A Pro for Procrastination

Out for a stroll in Bozeman Montana in 1977 I had the idea for a popular press book. That book was released yesterday, a mere 33 years later. Is there anything good about this level of procrastination?

The lure of celebrity endorsements

Celebrity advertising works because Images of famous people stimulate areas of our brains involved in emotions. Turning off your brain's response may save you from making poor consumer choices.

The World's Largest Experiment in Human Behavior

Homo sapiens' sexual predilections have always been tough to nail down. Most people don't make merry love in shopping malls and public squares. We are loathe to share our intimate desires with neighbors or scientists.

Does Beauty Matter?

By Harry Beckwith J.D. on April 11, 2011 in Unthinking
It's in the eyes of the beholder, perhaps--but whatever our eyes do see as beautiful, why does it matter? A half-dozen lessons of a career trying to satisfy, and understand, that craving.

Do People Think Ethical Is Ineffective?

By Raj Raghunathan Ph.D. on April 11, 2011 in Sapient Nature
Findings show that although consumers voice strong support for the "green movement," they privately harbor misgivings about the effectiveness of green products and hence, are less likely to purchase them. Could the "ethical = less effective" belief generalize to the context of judging people as well, that is, do we assume that ethical people are less effective?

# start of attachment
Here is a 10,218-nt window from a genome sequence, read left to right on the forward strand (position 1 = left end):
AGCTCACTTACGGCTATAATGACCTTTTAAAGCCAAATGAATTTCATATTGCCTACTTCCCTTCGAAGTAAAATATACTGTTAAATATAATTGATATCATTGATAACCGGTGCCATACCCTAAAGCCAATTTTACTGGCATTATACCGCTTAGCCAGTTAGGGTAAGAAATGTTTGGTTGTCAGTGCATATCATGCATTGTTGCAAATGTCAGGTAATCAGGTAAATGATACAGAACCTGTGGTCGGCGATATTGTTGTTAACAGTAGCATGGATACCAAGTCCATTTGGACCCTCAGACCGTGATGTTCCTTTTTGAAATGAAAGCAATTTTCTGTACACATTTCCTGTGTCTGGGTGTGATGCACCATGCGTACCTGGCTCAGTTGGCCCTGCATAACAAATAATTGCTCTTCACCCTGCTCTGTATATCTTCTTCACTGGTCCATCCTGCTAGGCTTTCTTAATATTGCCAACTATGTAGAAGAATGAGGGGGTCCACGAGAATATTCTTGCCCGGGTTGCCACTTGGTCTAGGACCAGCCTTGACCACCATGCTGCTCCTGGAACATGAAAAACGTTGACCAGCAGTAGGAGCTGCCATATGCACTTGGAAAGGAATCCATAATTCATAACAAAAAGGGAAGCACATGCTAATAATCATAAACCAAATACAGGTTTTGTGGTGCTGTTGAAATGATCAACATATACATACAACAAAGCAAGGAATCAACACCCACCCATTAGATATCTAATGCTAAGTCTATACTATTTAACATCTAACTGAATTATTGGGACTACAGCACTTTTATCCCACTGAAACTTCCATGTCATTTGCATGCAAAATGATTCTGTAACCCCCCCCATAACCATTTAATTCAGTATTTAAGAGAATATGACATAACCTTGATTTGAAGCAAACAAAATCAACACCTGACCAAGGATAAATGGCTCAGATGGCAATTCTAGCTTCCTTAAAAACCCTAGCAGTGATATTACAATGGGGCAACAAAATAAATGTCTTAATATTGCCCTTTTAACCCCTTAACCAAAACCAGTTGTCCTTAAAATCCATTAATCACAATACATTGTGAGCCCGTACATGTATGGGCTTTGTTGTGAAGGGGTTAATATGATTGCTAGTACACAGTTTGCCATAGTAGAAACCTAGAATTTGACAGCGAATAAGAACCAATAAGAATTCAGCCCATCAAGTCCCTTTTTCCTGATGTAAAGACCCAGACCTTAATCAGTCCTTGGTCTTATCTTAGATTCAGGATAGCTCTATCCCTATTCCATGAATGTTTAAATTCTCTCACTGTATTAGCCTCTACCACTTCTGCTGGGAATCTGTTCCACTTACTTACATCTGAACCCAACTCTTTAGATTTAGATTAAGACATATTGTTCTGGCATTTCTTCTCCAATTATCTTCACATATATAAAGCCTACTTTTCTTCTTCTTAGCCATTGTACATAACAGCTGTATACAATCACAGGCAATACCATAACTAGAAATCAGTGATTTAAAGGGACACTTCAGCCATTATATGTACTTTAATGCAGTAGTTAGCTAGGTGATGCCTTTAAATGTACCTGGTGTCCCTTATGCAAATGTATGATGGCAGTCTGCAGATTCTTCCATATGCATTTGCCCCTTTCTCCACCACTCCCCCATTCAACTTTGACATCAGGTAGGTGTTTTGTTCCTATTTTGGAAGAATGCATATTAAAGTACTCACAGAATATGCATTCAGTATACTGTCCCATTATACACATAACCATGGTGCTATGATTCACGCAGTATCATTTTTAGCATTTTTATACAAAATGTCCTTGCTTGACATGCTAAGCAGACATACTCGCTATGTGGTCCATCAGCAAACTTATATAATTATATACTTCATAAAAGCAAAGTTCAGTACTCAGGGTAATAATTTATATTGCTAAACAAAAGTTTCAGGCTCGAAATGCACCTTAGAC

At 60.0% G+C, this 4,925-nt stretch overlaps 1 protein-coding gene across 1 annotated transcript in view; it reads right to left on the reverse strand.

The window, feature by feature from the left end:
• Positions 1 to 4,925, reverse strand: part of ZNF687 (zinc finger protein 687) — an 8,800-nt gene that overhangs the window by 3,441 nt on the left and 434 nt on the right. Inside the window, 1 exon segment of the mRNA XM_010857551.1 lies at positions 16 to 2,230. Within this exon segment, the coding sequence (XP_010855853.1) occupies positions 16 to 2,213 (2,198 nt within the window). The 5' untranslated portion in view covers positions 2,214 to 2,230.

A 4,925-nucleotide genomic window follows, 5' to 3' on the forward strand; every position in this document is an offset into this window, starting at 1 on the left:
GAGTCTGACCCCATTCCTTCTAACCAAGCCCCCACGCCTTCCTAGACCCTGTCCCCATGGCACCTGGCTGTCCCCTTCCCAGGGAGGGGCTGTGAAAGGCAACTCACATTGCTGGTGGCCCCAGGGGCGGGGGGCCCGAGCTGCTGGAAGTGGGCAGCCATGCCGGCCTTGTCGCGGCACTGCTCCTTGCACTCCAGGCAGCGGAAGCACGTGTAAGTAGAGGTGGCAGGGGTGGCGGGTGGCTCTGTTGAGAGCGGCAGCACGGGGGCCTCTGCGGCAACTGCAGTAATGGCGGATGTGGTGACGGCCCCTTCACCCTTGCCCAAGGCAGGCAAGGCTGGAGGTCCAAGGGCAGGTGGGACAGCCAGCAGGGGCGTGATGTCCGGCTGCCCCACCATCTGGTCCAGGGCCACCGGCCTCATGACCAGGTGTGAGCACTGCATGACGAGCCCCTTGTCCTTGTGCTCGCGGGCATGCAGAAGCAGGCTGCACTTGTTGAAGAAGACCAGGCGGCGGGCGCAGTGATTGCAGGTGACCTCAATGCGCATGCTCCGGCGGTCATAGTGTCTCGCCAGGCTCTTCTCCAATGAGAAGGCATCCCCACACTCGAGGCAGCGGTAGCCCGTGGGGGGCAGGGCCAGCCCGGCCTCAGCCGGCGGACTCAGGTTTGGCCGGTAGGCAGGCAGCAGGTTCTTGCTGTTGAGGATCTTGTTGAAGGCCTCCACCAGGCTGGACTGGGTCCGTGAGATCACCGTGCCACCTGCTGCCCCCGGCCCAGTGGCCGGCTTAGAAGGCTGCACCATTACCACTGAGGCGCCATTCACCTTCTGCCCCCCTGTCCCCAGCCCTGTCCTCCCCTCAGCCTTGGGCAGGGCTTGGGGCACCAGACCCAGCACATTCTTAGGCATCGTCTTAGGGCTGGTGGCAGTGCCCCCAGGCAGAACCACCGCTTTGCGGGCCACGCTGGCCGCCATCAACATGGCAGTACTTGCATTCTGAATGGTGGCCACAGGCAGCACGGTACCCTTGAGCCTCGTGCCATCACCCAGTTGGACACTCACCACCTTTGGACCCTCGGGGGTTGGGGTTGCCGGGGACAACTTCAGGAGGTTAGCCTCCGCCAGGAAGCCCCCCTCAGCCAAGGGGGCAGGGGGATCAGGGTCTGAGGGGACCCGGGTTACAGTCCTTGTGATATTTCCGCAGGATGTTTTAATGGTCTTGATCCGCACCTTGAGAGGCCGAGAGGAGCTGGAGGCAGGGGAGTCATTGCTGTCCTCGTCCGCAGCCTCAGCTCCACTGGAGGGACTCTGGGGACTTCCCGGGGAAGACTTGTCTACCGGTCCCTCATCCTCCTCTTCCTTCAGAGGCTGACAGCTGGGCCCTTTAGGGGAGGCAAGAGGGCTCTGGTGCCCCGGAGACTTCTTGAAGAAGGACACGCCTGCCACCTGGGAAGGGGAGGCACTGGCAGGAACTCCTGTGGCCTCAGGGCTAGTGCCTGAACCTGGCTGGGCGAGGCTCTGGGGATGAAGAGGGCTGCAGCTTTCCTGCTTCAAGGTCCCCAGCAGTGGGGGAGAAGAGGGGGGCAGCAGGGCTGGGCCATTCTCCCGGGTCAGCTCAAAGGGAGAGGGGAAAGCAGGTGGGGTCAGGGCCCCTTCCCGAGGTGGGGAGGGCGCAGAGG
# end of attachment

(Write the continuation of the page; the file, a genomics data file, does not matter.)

Clenching Your Fists Increases Willpower

By Matthew Hutson on April 10, 2011 in Psyched!
According to researchers in a new paper, “Steely muscles can lead to a steely resolve.”

Having to Pee Increases Willpower

By Matthew Hutson on April 10, 2011 in Psyched!
Next time you need to discuss something with your boss while not telling him off, or you’re headed to the candy store with a credit card, consider chugging some water beforehand. Your brain will thank your bladder.

Keeping Up, and Down, with the Joneses

By Sam Sommers on April 08, 2011 in Science Of Small Talk
I got a letter this week from my utility company. It included a colorful graph comparing my electricity use to that of my average neighbor. Turns out I use 3 percent less energy than the norm. This got me to thinking about the strategy behind sending out the information, and whether it could, under some circumstances, backfire...

Understanding Procrastination: A Birthday Blog

By Timothy A Pychyl Ph.D. on April 07, 2011 in Don't Delay
I hate doing this. I missed a birthday. March 24th marked the beginning of the fourth year for this Don't Delay blog. Birthdays are often a time for reflection, so here are a few of mine about my understanding of procrastination, then and now, with some criticisms, some kudos and a look to the year ahead.

What Do Singles Spend Their Money On?

By Bella DePaulo Ph.D. on April 07, 2011 in Living Single
What are single men, single women, and married couples really spending their money on? The Bureau of Labor Statistics gives us the goods.

The Great Divide: Working Moms Vs. Childless Women

By Susan Newman Ph.D. on April 06, 2011 in Singletons
As significant as the differences are between men and women in most workplaces, the biggest gap is between women with children and those without.